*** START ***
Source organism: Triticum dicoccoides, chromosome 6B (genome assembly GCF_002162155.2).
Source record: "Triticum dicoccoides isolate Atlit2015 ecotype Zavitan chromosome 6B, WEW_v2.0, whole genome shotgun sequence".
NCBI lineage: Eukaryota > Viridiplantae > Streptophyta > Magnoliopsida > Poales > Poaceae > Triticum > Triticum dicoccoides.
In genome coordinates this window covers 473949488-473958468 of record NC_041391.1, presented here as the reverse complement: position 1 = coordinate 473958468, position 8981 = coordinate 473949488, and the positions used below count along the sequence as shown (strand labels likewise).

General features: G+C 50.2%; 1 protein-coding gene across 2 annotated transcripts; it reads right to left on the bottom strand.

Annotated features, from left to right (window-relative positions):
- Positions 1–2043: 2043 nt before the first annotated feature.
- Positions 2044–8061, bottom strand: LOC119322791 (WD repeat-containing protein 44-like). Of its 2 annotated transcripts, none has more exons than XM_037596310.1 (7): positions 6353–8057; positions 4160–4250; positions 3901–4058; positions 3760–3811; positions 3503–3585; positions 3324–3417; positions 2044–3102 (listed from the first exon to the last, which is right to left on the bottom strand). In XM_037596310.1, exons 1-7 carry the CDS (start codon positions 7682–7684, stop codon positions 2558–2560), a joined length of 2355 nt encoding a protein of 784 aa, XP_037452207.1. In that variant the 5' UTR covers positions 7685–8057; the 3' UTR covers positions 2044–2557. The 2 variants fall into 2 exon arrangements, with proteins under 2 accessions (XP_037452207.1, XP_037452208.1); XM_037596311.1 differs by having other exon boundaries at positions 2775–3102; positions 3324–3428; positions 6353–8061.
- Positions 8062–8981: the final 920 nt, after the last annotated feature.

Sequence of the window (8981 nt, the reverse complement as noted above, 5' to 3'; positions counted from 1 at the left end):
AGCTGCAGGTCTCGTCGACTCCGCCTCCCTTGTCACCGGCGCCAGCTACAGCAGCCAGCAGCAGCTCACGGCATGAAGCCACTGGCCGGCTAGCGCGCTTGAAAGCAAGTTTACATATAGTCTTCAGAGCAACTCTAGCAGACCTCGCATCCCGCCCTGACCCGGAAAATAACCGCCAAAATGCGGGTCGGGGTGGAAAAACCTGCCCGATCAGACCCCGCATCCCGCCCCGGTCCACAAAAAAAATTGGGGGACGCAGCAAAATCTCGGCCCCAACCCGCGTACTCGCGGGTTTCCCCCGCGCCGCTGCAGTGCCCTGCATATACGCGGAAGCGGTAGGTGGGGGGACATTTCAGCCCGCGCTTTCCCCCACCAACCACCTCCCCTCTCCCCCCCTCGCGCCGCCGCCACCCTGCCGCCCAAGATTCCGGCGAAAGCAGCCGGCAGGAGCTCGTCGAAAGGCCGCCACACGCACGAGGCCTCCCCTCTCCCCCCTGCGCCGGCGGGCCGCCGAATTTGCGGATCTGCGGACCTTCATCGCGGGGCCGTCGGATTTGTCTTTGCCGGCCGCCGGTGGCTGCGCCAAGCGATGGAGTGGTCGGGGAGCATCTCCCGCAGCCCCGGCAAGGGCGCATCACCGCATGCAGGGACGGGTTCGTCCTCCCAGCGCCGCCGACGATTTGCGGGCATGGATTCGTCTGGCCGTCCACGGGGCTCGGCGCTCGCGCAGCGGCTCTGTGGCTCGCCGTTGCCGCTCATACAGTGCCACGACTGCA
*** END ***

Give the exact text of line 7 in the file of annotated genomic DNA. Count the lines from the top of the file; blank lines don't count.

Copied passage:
- Positions 1–2043: 2043 nt before the first annotated feature.